Discord between Stanislaus County’s election office and poll watchers continued a day after Tuesday’s midterm elections, with poll watchers continuing to claim some voters were not able to cast ballots, an allegation officials say is not true.
“Unfortunately voters were disenfranchised,” Modesto attorney Lisa Battista said Wednesday. “We are not going to get that back and have a fair election.”
Battista organized a group of about 50 poll watchers in Stanislaus County through the auspices of the California Democratic Party. She filed a petition Tuesday asking a judge to extend voting hours beyond their normal closing time of 8 p.m. A Stanislaus Superior Court judge denied the request at an emergency hearing.
Battista also said she faced hostility from county officials, which county officials said was not true.
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Lee Lundrigan, county clerk and registrar, and other county officials reiterated Wednesday that voters were not denied the ability to cast ballots.
“We were doing the best with what they (the poll watchers) perceived as problems,” County Counsel John Doering said. “And we did address those problems in a timely fashion, with the touchstone that everyone was able to vote.”
This comes as Republican incumbent Jeff Denham continues to hold a slight lead against Democratic challenger Josh Harder to represent Stanislaus County and southern San Joaquin County in Congress. There are thousands of ballots left to count.
There were long lines here and across the nation Tuesday, and preliminary estimates suggest huge voter turnout. The Bee has reported voter registration in Stanislaus County increased 16 percent since the 2014 midterm elections, while the county’s population grew by less than 5 percent.
Lundrigan said her office had “multiple thousands of ballots” remaining to be counted. The election office reported early Wednesday that it had counted 79,996 ballots so far. That represents a turnout of 32.3 percent among the county’s 247,833 registered voters.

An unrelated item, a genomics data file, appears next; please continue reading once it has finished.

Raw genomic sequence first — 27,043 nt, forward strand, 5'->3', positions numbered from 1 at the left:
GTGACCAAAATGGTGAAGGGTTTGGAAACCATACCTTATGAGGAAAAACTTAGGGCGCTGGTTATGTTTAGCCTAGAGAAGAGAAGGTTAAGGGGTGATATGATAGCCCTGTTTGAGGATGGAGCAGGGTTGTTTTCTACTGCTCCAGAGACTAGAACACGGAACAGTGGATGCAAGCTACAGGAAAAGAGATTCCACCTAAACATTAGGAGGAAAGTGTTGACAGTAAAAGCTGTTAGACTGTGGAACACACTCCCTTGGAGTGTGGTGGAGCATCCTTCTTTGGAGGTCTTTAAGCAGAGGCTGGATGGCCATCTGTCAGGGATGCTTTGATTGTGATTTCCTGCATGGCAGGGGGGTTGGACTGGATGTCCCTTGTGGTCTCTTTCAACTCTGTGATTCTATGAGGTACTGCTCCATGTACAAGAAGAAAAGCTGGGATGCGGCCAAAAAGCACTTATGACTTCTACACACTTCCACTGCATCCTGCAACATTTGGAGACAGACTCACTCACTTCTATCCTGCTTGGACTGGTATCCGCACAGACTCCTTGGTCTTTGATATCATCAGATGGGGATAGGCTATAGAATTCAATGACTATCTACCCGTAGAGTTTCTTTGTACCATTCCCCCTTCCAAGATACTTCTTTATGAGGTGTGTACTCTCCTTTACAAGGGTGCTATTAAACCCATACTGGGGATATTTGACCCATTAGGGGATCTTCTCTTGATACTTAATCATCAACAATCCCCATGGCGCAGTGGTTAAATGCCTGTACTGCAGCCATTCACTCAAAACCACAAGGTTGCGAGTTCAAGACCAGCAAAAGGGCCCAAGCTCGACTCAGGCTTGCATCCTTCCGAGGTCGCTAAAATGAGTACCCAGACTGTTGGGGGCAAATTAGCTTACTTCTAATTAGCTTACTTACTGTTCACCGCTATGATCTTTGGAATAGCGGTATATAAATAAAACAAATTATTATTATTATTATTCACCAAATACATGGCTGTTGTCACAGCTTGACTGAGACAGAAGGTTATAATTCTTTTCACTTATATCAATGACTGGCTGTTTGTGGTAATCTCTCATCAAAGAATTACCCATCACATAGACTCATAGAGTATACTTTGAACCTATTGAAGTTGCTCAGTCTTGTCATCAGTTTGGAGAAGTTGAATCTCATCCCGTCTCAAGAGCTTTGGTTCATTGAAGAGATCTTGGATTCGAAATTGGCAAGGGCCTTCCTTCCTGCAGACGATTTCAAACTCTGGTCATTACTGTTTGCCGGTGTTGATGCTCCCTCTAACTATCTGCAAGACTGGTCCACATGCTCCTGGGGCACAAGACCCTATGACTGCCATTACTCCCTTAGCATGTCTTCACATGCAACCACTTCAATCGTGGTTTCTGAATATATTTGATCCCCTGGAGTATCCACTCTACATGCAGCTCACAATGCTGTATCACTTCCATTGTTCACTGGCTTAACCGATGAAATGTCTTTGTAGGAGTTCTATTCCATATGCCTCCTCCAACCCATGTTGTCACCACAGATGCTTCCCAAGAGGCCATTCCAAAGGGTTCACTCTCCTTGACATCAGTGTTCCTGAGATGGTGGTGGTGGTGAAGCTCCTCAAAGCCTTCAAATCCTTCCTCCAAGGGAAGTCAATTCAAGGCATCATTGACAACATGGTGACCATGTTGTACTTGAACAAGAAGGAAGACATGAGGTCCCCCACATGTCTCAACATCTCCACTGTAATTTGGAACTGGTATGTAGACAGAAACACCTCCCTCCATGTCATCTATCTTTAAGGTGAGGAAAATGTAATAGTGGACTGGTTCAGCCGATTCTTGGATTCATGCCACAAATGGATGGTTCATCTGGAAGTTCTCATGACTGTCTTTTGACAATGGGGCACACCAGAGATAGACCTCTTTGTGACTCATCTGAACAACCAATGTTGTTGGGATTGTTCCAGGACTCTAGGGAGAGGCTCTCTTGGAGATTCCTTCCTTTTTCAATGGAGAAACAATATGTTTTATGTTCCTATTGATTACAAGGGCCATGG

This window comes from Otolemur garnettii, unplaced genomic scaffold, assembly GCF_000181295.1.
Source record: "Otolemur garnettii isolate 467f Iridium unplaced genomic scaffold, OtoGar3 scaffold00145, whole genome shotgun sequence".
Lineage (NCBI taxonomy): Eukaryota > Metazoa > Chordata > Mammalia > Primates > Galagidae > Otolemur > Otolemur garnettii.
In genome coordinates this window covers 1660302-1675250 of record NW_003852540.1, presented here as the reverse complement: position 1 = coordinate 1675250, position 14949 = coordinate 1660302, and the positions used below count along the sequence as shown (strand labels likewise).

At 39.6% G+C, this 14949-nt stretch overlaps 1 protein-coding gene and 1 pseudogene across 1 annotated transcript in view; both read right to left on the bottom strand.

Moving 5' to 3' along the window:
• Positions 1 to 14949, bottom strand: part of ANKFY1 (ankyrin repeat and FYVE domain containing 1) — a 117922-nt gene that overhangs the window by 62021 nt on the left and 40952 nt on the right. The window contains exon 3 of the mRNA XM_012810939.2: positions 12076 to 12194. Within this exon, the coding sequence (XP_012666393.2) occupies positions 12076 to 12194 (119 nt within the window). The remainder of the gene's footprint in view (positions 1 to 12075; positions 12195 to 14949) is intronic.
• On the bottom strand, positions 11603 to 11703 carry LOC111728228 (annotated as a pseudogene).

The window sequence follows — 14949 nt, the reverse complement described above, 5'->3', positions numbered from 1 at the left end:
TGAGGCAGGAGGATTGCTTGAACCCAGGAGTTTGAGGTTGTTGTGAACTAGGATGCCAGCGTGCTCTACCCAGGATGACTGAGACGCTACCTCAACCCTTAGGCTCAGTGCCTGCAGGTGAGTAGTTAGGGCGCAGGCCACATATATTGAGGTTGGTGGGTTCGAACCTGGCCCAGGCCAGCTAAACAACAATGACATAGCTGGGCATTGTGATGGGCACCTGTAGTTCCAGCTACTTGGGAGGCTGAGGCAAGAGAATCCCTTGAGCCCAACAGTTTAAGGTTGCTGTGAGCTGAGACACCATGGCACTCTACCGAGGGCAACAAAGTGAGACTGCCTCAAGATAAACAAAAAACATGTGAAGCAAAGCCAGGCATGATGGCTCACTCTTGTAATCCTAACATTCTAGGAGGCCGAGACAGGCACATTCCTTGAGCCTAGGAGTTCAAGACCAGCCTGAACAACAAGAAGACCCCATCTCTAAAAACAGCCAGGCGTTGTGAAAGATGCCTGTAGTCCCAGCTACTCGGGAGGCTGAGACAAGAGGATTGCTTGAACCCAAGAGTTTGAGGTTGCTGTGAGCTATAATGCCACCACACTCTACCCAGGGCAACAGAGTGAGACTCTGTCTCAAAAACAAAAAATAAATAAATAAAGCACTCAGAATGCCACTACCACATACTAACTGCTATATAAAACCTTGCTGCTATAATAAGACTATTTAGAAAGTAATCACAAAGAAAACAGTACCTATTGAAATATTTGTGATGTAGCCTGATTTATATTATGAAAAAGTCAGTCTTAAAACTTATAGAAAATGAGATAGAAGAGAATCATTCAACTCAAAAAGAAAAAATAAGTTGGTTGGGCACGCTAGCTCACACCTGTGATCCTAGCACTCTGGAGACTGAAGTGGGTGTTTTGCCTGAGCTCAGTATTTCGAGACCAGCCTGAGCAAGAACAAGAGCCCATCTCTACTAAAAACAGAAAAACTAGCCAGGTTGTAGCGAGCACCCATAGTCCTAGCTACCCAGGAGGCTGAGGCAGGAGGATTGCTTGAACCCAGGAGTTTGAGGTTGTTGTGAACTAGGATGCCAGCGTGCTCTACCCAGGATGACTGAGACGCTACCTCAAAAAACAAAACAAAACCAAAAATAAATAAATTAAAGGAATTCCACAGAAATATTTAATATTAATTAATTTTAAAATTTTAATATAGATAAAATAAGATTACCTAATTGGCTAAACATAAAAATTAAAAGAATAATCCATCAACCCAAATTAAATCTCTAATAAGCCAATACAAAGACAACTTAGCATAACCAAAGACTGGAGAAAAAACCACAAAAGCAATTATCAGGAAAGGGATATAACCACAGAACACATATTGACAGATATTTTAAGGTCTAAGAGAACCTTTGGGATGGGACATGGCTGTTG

She said Tuesday’s election ranks among the five busiest of the 43 her office has conducted during her 17-year tenure. “It seems like a very busy election, and a very excited electorate,” Lundrigan said.
Battista said poll watchers worked with the Harder campaign to pinpoint the polling places with high turnout and Spanish-speaking voters. She said poll watchers visited about three dozen polling places. Lundrigan said the county had 141 polling places Tuesday.
Battista has said that about a dozen polling places ran out of pink envelopes used for provisional ballots and voters were turned away. “This problem caused delays and long lines and some voters were certainly frustrated and left without voting,” she said in a previous story.
Provisional ballots are offered to voters whose registration cannot be verified at a polling place. Those reasons can include people who are registered to vote at another polling place or who have recently moved. These ballots are placed in pink envelopes to separate them from regular ballots so they can be verified later.
Lundrigan said pink envelopes were provided to polling places that needed them and polling places found other ways to segregate provisional ballots.
She said the recent option of conditional voting was another factor. This lets people vote who missed the Oct. 22 registration deadline to register but they have to vote at the main election office in downtown Modesto.
Lundrigan has said her office had more than 1,000 of these voters Tuesday. She said poll watchers may have seen conditional voters being told at polling places that they had to vote at the election office and assumed they were being prevented from voting.
Some other voters in Turlock — claimed by both Denham and Harder as their home base — felt devalued when poll workers could not find their names on voter rolls.
Stephanie Endsley-Bull and her husband, John Bull, and Ronda LaFollette all took their sample ballots with them to the polls where they had voted many years, The Bee learned in separate phone interviews.
Clearly printed on the sample ballots were their names and instructions to vote at Cornerstone Covenant Church and Crossroads Church, respectively, said Endsley-Bull and LaFollette’s husband, Brian. But they still were forced to re-register before they were given provisional ballots, they said.
Endsley-Bull said she doesn’t vote by mail because she likes her 6-year-old son to see her participate in the democratic process. But what usually is a quick in-and-out stop took more than an hour on Tuesday, she said. “I didn’t leave with that satisfied, `I voted’ kind of feeling,” she said.